Next morning Mac’s task found him in the stone outbuilding of the cowshed, forking apart some fragrant straw bales, fresh bedding for the pens in readiness to take the pregnant cows. He mused over the impact todays news article would bring. The sweet aroma released from the golden grass reminded him of his own stables and thoughts of the horses and courtyard took him away to the safety and security of home for a little while. The trust and faith people had for each other there brought a welcome comfort, where doors could be left unlocked and no one wished anyone harm. Here he had to have his own door key because when Walt was not on duty at the stove the farmhouse was always kept secure, a truly sad state of affairs really, having to lock up your possessions for fear of others stealing them.

That was it! A realisation, inspiration. It flashed across the right hemisphere of his brain and deposited itself within consciousness. A reason for something which had been a puzzlement for weeks. It was the mistrust inherent in this world, caused by people bent on wreaking havoc that was the reason for those plastic seals on the red and brown sauce bottles, underneath the screw tops. It was to prevent the contents being tampered with. To prevent some crackpot or another introducing something harmful into the bottles of condiment.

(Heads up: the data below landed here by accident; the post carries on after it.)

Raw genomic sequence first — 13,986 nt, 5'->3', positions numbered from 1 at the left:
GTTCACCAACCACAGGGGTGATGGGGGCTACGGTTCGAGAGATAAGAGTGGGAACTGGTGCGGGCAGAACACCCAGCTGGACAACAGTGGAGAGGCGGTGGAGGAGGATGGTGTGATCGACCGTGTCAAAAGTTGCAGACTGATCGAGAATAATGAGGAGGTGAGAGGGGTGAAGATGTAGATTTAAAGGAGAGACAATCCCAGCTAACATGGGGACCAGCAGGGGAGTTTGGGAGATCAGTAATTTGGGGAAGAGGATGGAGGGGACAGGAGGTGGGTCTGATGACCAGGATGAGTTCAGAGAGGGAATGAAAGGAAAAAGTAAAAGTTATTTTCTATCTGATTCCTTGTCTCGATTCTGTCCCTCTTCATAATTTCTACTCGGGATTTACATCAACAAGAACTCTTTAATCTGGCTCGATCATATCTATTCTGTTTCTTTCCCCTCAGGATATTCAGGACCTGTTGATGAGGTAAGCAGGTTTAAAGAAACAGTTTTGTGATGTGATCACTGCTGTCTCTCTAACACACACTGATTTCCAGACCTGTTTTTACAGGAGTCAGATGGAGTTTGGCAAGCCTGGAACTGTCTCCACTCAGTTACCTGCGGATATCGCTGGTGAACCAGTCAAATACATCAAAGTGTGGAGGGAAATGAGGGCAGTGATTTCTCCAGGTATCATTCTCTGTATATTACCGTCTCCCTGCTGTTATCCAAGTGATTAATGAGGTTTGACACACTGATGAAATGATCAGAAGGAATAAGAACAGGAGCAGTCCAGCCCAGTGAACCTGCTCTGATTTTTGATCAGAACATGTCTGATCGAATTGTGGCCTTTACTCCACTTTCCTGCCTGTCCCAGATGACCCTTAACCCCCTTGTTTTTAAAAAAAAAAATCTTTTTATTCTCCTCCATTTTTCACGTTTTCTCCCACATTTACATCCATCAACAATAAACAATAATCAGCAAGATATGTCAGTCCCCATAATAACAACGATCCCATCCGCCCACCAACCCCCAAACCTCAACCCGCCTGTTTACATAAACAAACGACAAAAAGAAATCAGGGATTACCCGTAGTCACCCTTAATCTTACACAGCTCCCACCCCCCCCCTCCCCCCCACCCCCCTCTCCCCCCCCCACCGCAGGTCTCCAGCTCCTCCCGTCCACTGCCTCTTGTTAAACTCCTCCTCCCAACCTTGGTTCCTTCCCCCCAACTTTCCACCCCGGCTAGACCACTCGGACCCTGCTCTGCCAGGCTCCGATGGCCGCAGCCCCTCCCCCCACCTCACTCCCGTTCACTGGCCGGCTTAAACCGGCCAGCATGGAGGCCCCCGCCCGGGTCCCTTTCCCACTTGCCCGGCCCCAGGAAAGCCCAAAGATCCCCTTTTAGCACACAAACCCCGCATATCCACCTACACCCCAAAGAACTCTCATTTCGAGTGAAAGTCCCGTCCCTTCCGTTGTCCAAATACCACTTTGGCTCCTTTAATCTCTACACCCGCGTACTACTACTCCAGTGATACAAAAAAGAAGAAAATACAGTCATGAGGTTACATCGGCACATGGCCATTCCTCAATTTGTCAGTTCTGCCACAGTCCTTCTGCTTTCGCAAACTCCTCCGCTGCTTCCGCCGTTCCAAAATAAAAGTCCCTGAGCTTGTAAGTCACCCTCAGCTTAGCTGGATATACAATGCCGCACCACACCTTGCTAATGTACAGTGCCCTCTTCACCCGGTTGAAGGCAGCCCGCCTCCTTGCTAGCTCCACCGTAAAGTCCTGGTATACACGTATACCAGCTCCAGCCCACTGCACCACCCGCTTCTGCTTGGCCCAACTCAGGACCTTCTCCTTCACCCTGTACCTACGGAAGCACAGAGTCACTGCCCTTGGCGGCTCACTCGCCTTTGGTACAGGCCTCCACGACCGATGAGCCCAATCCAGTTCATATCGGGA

“How sad,” were the only two words he could muster up, and these he barely spared breath on.

Taking another bale apart with the fork he spread it over to the far corner of pen three and breathed in the scent. Home, Sal and security, the empirical formula of the blissful smell again released from within. A small grey field mouse scurried away from its undone nest and took to the edge of the interior wall to search out a means of escape. Mac recognised the omen immediately. It was not a good one. He jumped the pen wall and took back the bedding to deposit it outside the building. Although it was not the exact true meaning of the portent, that a mouse nesting in a mattress was a sure sign of the death of the person using it, he wanted no harm to come to the animal or unborn which would soon find itself in that pen.